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The Winter Classic Spectacle

by Staff Writer / Florida Panthers
Fenway Park hosts the third Winter Classic on January 1st (Credit: Boston Bruins)

By Glenn Odebralski for

Something special.

That’s really the best way to describe the NHL’s Winter Classic.

And what has become an annual spectacle, with the third Winter Classic slated for Friday at Fenway Park between Boston and Philadelphia, really got started back in 2003. Then it was the Heritage Classic as the Edmonton Oilers hosted the Montreal Canadiens.

Panthers winger Radek Dvorak remembers it fondly.

“It was something different,” said Dvorak, who played for the Oilers at the time. “It’s something you’ll always remember. It was a lot of excitement between the fans, the players.”

What really made a lasting memory for Dvorak was how the fans took to it.

“We had a game with 80,000 people watching,” said Dvorak. “The people in the stands were there at two o’clock in the afternoon. They watched the first game and then were there for our game and it was like minus-24 Celsius outside.”

The Winter Classic came along four years later when the Buffalo Sabres hosted the Pittsburgh Penguins at Ralph Wilson Stadium in Buffalo. Then last year it was the Chicago Blackhawks and Detroit Red Wings at Wrigley Field in Chicago.

And the event has gotten bigger and better each year.

“There’s a couple of rewards throughout the seasons now,” said Panthers goaltending coach Robb Tallas, who spent parts of five seasons playing for the Bruins. “The start of the season in Europe which is kind of fun and exciting.

“This would definitely be one of them to play. I think in the past, the league has done a tremendous job with these Winter Classics and the fan support has been unbelievable.”

This year’s version takes place in Boston and at Fenway Park, a baseball cathedral. And there might not be a better place to have it.

“It’s great, especially for Boston,” said Tallas. “Boston’s an amazing city for their fans. I think that in recent years, with the Championships in Fenway Park and the Patriots, this just adds to it. That town is a blue-collar town that loves their sports and I think for the opportunity to see the game like that.”

“I’m sure it’s going to be a great experience playing in Fenway Park for those guys,” said defenseman Dennis Seidenberg, who spent the first two and a half years of his NHL career with Philadelphia and playing with current Flyers Mike Richards and Jeff Carter. “There’s a lot of tradition in that stadium.”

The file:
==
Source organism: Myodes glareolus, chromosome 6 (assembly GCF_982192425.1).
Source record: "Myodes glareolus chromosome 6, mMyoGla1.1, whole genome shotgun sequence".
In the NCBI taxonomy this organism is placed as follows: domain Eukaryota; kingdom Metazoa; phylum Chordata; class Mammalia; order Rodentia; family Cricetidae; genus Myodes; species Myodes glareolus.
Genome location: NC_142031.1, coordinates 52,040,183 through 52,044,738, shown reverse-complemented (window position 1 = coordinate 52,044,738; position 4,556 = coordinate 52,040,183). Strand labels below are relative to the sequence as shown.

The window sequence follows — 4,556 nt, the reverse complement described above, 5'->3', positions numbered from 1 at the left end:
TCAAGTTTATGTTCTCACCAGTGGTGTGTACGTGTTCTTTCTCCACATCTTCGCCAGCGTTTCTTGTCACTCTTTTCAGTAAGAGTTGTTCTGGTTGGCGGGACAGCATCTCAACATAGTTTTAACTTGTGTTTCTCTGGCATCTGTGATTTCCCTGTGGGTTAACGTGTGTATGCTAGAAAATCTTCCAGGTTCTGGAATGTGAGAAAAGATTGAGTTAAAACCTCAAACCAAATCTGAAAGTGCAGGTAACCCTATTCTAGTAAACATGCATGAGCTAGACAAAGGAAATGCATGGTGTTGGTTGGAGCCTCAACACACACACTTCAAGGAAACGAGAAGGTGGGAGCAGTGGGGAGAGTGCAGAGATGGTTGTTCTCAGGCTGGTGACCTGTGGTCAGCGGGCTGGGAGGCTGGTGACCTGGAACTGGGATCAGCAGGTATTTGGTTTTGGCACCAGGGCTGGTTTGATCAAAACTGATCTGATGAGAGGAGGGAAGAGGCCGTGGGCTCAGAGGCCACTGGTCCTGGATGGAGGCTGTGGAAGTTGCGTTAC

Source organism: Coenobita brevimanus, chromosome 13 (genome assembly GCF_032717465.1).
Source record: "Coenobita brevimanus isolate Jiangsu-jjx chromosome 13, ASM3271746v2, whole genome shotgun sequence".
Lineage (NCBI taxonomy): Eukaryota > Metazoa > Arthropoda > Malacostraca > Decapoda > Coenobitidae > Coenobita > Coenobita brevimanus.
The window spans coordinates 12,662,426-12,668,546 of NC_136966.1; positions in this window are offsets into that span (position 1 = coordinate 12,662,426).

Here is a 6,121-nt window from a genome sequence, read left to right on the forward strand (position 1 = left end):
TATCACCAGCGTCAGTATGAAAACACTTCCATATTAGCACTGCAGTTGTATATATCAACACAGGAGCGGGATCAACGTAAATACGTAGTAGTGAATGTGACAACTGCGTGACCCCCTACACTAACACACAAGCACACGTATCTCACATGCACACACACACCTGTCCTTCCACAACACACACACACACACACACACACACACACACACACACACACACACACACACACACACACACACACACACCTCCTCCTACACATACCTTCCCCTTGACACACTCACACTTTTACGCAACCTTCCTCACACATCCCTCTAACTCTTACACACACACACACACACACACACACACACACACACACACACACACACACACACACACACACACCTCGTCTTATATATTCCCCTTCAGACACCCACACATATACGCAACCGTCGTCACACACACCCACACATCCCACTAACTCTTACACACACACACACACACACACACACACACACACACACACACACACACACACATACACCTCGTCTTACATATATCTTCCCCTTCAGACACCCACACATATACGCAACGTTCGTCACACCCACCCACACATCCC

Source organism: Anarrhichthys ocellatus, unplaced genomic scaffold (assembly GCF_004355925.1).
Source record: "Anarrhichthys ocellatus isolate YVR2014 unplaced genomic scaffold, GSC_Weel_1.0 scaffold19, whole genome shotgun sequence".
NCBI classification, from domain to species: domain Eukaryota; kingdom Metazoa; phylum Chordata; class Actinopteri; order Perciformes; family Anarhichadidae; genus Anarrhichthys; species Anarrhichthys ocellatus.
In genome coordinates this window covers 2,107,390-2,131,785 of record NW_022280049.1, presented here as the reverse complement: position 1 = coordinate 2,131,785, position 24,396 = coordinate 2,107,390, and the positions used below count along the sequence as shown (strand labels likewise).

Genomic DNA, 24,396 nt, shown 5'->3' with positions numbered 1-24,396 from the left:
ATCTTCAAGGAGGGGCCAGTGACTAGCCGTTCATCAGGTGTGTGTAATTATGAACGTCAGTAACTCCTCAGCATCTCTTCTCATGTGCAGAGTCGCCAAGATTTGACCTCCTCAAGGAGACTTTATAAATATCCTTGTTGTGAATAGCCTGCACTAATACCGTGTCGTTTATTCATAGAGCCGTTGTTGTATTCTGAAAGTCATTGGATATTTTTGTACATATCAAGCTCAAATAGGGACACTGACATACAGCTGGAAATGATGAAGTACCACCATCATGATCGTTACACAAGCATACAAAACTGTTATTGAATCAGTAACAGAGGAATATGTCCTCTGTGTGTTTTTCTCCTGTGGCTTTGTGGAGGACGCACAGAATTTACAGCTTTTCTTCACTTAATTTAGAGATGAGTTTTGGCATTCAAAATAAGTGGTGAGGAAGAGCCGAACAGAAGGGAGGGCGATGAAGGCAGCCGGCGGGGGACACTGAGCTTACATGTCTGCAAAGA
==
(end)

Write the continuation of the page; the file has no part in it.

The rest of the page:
“Fenway Park is a Cathedral to Boston sports fans and as a baseball fan, you always dream about playing in some of the places like that,” said goaltender Scott Clemmensen.

Workers continue to prepare the hockey rink on the infield at Fenway Park in Boston Thursday, Dec. 17, 2009 in advance of the Winter Classic NHL hockey game between the Boston Bruins and Philadelphia Flyers on Jan. 1, 2010. (AP Photo/Elise Amendola)
And Clemmensen knows a thing or two about Boston and Fenway Park. Growing up a Cubs fan, he switched allegiances while playing hockey for Boston College. His alma mater will also take part in an outside game at Fenway, playing against Boston University on January 8th.

“The tradition of the Boston Red Sox and of Fenway Park in particular transcends any of us,” said Clemmensen. “Just to be able to play hockey in a baseball field like Fenway Park would be something special.”

“You look to your right and you’re going to have the Green Monster and the outfield and you look to your left and it’s going to see the fans.”

It’s already being argued where the next Classic should be. New York and Yankee Stadium or maybe in Las Vegas as a warmer climate or in Minnesota or somewhere in Canada.

But why has it become such a hot commodity where every player wants to play in it?

“Every hockey player would love to play in one of those games in their career,” said Seidenberg. “It’s a great event.”

“For the outside game, it doesn’t matter where you play,” said Dvorak. “If it’s a football stadium, baseball stadium, as long as you’re outside, you can go through this experience and that’s what matters.”

The reason the Winter Classic is so popular among players and fans alike though is that it brings back the memories of when hockey was pure and it's easy as that.

“For the majority of the guys that play hockey, they grew up in winter cities,” said Tallas. “I think growing up in Canada especially, if you didn’t have a pond to skate on, your dad froze the backyard and you skated at night, all night until it was time to go to bed. It’s just something to this day, still happens. Guys skate with the local team but any chance you can skate in the backyard or on a pond, there’s no better feeling. It’s a lot of fun and it’s where you fall in love with the game the most.

“I think that kind of brings that back (the Winter Classic) and the NHL really made that clear that is what it’s about and yet you’re playing a regular season game on it.

"It’s just an amazing experience.”
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